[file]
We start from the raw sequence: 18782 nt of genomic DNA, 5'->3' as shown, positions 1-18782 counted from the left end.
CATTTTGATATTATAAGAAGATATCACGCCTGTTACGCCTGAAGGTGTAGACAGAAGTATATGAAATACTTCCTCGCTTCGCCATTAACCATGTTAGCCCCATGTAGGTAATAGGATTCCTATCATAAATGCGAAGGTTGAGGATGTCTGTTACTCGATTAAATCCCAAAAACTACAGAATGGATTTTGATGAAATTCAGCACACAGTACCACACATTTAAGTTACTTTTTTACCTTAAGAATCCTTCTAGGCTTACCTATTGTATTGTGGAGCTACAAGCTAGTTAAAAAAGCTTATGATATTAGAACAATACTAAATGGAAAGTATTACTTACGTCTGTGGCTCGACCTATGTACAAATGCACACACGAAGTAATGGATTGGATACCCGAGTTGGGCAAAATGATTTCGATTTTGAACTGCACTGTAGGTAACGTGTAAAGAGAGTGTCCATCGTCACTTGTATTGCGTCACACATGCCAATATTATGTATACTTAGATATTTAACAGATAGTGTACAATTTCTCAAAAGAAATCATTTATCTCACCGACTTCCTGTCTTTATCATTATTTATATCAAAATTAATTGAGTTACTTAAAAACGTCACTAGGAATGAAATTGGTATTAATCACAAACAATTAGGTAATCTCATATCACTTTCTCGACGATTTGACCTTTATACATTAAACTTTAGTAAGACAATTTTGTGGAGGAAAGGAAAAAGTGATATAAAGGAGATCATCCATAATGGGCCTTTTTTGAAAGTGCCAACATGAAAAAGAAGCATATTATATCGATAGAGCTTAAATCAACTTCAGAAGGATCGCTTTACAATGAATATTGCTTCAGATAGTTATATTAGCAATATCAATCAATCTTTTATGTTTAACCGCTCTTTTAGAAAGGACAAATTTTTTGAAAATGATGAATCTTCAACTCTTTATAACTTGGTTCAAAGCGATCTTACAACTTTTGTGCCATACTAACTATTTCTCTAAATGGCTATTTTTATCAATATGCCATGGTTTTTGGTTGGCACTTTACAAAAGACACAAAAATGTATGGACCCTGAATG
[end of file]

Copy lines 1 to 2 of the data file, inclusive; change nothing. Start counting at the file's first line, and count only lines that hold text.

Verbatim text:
We start from the raw sequence: 18782 nt of genomic DNA, 5'->3' as shown, positions 1-18782 counted from the left end.
CATTTTGATATTATAAGAAGATATCACGCCTGTTACGCCTGAAGGTGTAGACAGAAGTATATGAAATACTTCCTCGCTTCGCCATTAACCATGTTAGCCCCATGTAGGTAATAGGATTCCTATCATAAATGCGAAGGTTGAGGATGTCTGTTACTCGATTAAATCCCAAAAACTACAGAATGGATTTTGATGAAATTCAGCACACAGTACCACACATTTAAGTTACTTTTTTACCTTAAGAATCCTTCTAGGCTTACCTATTGTATTGTGGAGCTACAAGCTAGTTAAAAAAGCTTATGATATTAGAACAATACTAAATGGAAAGTATTACTTACGTCTGTGGCTCGACCTATGTACAAATGCACACACGAAGTAATGGATTGGATACCCGAGTTGGGCAAAATGATTTCGATTTTGAACTGCACTGTAGGTAACGTGTAAAGAGAGTGTCCATCGTCACTTGTATTGCGTCACACATGCCAATATTATGTATACTTAGATATTTAACAGATAGTGTACAATTTCTCAAAAGAAATCATTTATCTCACCGACTTCCTGTCTTTATCATTATTTATATCAAAATTAATTGAGTTACTTAAAAACGTCACTAGGAATGAAATTGGTATTAATCACAAACAATTAGGTAATCTCATATCACTTTCTCGACGATTTGACCTTTATACATTAAACTTTAGTAAGACAATTTTGTGGAGGAAAGGAAAAAGTGATATAAAGGAGATCATCCATAATGGGCCTTTTTTGAAAGTGCCAACATGAAAAAGAAGCATATTATATCGATAGAGCTTAAATCAACTTCAGAAGGATCGCTTTACAATGAATATTGCTTCAGATAGTTATATTAGCAATATCAATCAATCTTTTATGTTTAACCGCTCTTTTAGAAAGGACAAATTTTTTGAAAATGATGAATCTTCAACTCTTTATAACTTGGTTCAAAGCGATCTTACAACTTTTGTGCCATACTAACTATTTCTCTAAATGGCTATTTTTATCAATATGCCATGGTTTTTGGTTGGCACTTTACAAAAGACACAAAAATGTATGGACCCTGAATG